The Reform movement declared its support for reparations for African-Americans at its biennial conference.
The resolution, which was approved Friday by voice vote at the 5,000-person gathering of the Union for Reform Judaism, calls for “a federal commission to study and develop proposals for reparations to redress the historic and continuing effects of slavery and subsequent systemic racial, societal, and economic discrimination against Black Americans.”
It said that reparations can take the form of anything from an expression of remorse to education to monetary compensation.
Reform leaders painted the resolution as the next step in the movement’s historical support for civil rights. The movement passed its first resolution in support of civil rights in 1950 and has passed four more. Two came in the past five years, addressing reforms to the way law enforcement treats African-Americans, and racial inequities within the Reform movement.
“Combating hate is the most urgent call of our time,” Rabbi Rick Jacobs, president of the Union for Reform Judaism, said in a keynote address Thursday night. “We must be anti-racist. That means taking an active part to eliminate racism in our society. It’s our job as Reform Jews to continue this fight. We must face down the structures of racism and we must knock them down.”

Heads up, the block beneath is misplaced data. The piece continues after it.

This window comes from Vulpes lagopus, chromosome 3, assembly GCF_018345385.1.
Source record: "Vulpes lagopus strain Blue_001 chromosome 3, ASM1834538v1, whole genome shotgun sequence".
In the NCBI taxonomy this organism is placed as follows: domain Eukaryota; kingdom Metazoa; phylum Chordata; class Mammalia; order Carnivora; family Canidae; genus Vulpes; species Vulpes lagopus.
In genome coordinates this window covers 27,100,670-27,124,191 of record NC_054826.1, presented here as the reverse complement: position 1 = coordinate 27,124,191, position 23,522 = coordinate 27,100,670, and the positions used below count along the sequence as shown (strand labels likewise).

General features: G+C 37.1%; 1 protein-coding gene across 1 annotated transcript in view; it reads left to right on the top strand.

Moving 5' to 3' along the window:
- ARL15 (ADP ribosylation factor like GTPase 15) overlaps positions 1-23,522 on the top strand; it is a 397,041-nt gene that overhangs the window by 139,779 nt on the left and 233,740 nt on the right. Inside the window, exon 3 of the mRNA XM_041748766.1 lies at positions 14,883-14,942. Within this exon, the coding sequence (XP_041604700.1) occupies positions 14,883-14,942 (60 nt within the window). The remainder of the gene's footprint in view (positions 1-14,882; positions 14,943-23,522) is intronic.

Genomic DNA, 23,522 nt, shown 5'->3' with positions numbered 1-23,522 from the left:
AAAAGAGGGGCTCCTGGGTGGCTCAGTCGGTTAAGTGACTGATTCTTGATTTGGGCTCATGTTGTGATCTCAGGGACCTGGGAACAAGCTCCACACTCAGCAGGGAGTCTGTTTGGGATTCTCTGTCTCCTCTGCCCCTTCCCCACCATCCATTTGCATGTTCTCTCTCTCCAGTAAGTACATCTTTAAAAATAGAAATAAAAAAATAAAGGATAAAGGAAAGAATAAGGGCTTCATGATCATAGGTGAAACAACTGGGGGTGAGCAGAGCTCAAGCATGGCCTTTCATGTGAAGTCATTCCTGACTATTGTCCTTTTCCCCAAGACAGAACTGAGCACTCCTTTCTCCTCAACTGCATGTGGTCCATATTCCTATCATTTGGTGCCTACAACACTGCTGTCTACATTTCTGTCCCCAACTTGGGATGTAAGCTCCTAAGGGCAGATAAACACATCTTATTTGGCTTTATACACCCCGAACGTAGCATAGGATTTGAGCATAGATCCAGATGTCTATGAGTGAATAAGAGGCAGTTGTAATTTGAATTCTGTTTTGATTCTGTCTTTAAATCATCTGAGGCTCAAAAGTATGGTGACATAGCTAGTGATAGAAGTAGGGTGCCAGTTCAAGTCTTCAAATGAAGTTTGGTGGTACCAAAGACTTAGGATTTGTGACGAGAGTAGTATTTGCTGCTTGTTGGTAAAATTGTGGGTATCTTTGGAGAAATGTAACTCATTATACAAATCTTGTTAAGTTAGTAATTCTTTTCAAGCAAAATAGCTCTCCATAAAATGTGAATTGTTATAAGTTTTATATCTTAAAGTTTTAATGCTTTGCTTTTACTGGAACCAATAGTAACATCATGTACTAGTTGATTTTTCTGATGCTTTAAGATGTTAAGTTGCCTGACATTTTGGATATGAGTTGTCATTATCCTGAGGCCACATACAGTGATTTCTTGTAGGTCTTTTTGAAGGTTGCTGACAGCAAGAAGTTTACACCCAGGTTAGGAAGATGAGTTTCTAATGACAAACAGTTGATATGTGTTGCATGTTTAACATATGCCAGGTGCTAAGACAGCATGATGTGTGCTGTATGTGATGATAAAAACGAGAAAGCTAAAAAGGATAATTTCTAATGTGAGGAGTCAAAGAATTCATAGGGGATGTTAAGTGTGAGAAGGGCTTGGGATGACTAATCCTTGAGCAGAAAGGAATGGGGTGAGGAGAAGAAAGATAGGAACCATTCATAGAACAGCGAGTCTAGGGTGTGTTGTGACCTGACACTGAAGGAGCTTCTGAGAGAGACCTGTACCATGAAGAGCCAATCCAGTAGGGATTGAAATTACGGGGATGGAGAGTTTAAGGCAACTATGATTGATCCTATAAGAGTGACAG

The resolution is part of a growing movement in progressive American circles to support reparations that was galvanized in 2014 by an essay in The Atlantic called “The Case for Reparations.” Democrats have introduced bills in the U.S. House of Representatives and Senate to create a commission on studying reparations. Several Democratic presidential candidates, including Sens. Bernie Sanders, Elizabeth Warren and Cory Booker, have supported the measures. Booker introduced the Senate version.
The Reform resolution cites the biblical precept that humans are created in God’s image and the rabbinic emphasis on all of humanity being equal given its shared descent from Adam and Eve. The resolution also calls on Reform congregations to study systemic racism, undertake efforts to combat it and actively promote racial equality.
Two other resolutions approved Friday also address issues in American society at large. One seeks a ban on private prisons and the closure of those that currently exist. Another calls on the government to increase funding and encourage medical treatment to combat the opioid addiction crisis.
Jacobs said the reparations resolution is part of the movement’s ongoing efforts to work on behalf of people of color. In his speech, he mentioned the movement’s fellowship for Jewish minorities. The biennial conference also included sessions on addressing racial justice and creating space for Jews of color and other marginalized groups in Reform synagogues.
“Schedule a training about equity, inclusion and anti-racism in your community,” Jacobs said. “Learn about unconscious and implicit bias and how to be a better ally. When marginalized members of your community find the courage to speak up, treat this as a gift and listen deeply to what they have to say.”